The art of communication in print is alive and well, although becoming rare. And, when my wife and I recently received a thoughtful hand-written note from a couple we hold in the highest regard, we celebrated its arrival and opened it immediately.
It was around January 2019 when we, and those we enjoyed spending time with, went into a self-imposed hibernation to avoid being infected with COVID-19. During the hiatus from civilization, we found it difficult to reconnect with our friends; it seems that texts, emails, and the phone don’t share the same level of sincerity realized when face to face.
The letter is important to us, and we will cherish the script forever, but also included with their kind words was a story tucked into the envelope.
Quite moving, with the ability to bring a flood of tears with without warning, we wish to share one of the most touching chronicles we have ever read—or been delivered to our attention.
We hope you enjoy this message as much as we have, and of course, we urge you
to forward it to a friend or family.
This is a Wonderful Story, Author Unknown
One day a teacher asked her students to list the names of the other students in the room on two sheets of paper, leaving a space between each name. Then, she told them to think of the nicest thing they could say about their classmates and write it down.
It took the remainder of the class period to finish their assignment, and as the students left the room, each one handed in the papers.
That Saturday, the teacher wrote down the names of each student on a separate sheet of paper and listed what everyone else said about that individual.
On Monday, she gave each student his or her list. Before long, the entire class was smiling. “Really?” she heard whispered. “I never knew I meant anything to anyone,” and “I didn’t know others liked me so much,” were most of the comments.
No one ever mentioned those papers in class again. She never knew if they discussed them after class or with their parents, but it didn’t matter. The exercise had accomplished its purpose.
The students were happy with themselves and one another—[then] the group of students moved on.
Several years later, one of the students was killed in Vietnam, and his teacher attended the funeral of that special student.
“I have never seen a serviceman in a military coffin before,” [she said]. “He looked so handsome, so mature.” The church was packed with his friends. One by one, those who loved him took a last walk by the coffin [but it was] the teacher [who] was the last one to bless the coffin. As she stood there, one of the pallbearers came up to her.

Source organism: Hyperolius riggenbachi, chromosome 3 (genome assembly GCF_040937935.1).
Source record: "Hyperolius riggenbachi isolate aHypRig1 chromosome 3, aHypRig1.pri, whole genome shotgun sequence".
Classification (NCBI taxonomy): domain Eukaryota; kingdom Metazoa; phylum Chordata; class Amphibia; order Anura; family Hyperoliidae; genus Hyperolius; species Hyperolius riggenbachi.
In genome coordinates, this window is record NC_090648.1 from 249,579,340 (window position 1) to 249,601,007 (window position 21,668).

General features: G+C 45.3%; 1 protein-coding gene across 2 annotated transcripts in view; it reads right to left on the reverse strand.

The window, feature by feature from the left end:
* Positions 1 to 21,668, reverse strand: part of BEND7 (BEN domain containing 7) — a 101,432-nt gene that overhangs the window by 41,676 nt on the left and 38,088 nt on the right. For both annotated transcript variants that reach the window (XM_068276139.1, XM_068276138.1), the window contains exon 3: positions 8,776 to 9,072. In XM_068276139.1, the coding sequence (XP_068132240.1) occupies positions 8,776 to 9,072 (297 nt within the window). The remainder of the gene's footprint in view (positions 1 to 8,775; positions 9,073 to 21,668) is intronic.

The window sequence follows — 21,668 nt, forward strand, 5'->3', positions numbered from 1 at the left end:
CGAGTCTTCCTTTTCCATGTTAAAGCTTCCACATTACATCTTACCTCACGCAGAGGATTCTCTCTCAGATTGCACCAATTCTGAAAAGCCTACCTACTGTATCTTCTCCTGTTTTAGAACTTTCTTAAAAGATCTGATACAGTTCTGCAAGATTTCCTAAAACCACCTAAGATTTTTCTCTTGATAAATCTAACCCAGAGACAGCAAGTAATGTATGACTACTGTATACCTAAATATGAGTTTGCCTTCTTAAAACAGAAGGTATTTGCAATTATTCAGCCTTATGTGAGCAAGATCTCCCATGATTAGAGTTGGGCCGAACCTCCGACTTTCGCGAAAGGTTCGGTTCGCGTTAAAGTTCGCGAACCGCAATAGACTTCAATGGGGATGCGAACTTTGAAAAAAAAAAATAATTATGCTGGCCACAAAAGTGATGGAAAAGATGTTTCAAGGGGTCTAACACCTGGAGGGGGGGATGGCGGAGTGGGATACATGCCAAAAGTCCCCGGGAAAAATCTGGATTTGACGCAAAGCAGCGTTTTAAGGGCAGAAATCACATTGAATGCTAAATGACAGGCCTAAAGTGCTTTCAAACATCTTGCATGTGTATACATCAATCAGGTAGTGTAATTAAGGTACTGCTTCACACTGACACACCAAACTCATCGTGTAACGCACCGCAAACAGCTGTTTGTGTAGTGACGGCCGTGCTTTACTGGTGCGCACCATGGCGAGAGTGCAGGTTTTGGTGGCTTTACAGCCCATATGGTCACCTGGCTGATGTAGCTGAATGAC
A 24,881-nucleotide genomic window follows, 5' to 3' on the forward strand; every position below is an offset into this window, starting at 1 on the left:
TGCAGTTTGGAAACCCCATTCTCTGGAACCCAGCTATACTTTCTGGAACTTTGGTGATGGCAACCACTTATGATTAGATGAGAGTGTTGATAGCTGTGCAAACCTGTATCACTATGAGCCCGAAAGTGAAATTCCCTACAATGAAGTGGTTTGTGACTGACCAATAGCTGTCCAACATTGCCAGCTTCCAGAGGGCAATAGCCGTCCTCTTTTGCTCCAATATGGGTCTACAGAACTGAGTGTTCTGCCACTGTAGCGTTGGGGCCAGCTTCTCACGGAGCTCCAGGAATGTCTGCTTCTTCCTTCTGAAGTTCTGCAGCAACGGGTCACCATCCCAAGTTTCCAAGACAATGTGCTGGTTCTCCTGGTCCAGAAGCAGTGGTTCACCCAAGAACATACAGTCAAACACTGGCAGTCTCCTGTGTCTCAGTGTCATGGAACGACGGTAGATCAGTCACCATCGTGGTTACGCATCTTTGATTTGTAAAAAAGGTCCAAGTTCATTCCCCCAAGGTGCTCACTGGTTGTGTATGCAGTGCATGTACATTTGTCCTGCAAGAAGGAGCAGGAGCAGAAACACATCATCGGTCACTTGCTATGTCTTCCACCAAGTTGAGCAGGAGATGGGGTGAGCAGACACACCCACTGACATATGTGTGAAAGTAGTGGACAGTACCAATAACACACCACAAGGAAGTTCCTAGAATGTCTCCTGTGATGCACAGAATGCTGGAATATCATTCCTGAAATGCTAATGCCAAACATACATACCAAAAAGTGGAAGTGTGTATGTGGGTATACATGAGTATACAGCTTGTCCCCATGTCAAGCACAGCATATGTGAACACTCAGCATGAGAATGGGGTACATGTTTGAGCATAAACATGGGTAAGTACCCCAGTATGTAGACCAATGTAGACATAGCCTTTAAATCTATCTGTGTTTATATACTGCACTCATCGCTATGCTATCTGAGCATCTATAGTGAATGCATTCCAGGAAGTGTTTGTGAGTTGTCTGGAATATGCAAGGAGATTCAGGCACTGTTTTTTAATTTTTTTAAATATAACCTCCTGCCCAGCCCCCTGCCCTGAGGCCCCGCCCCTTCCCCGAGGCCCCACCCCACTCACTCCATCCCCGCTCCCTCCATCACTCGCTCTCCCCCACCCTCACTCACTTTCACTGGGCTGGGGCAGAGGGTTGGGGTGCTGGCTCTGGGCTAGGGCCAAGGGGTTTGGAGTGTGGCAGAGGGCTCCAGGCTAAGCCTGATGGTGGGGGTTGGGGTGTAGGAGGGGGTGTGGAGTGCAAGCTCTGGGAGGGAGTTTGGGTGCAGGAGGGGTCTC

“Were you Mark’s math teacher,” he asked. She nodded, yes. Then he said, “Mark talked about you
After the funeral, most of Mark’s former classmates went to a luncheon. Mark’s mother and father were [also] there, obviously waiting to speak with his teacher.
“We want to show you something,” his father said. Taking a wallet out of his pocket, he said, “They found this on Mark when he was killed.” We thought you might recognize it.” Opening the billfold, he carefully removed two worn pieces of notebook paper that had obviously been taped, folded, and refolded many times.
The teacher knew without looking at the paper [it was] the one she had listed all the good things each of Mark’s classmates had said about him. “Thank you so much for doing that,” Mark’s mother said, “As you can see, Mark treasured it.”
All of Mark’s former classmates started to gather around. Charlie smiled [and] rather sheepishly said, “I still have my list; it’s in the top drawer of my desk at home.”
Chuck’s wife said, “Chuck asked me to put this in our wedding album.”
“I have mine too,” Marilyn said, “It’s in my diary.”
Then Vicki, another classmate, reached into her pocketbook, took out her wallet, and showed her worn and frazzled list to the group. “I carry this with me all the time,” Vicki said, and without batting an eyelash, she continued, “I think we all saved our lists.”
That is when the teacher finally sat down and cried. She cried for Mark and for all of his friends who would never see him again.
The density of people in society is so thick that we forget that life will end one day. And we don’t know when that day will be.
So please, tell the people you love and care for, that they are special and important, tell them before it is too late.
One way to accomplish this is to forward this message on; if you do not send it, you will have passed on the opportunity to do something nice and beautiful.
If you received this [note], it is because someone cares for you, and it means there is [the] probability at least someone for whom you care.
(Send your copy to a friend today).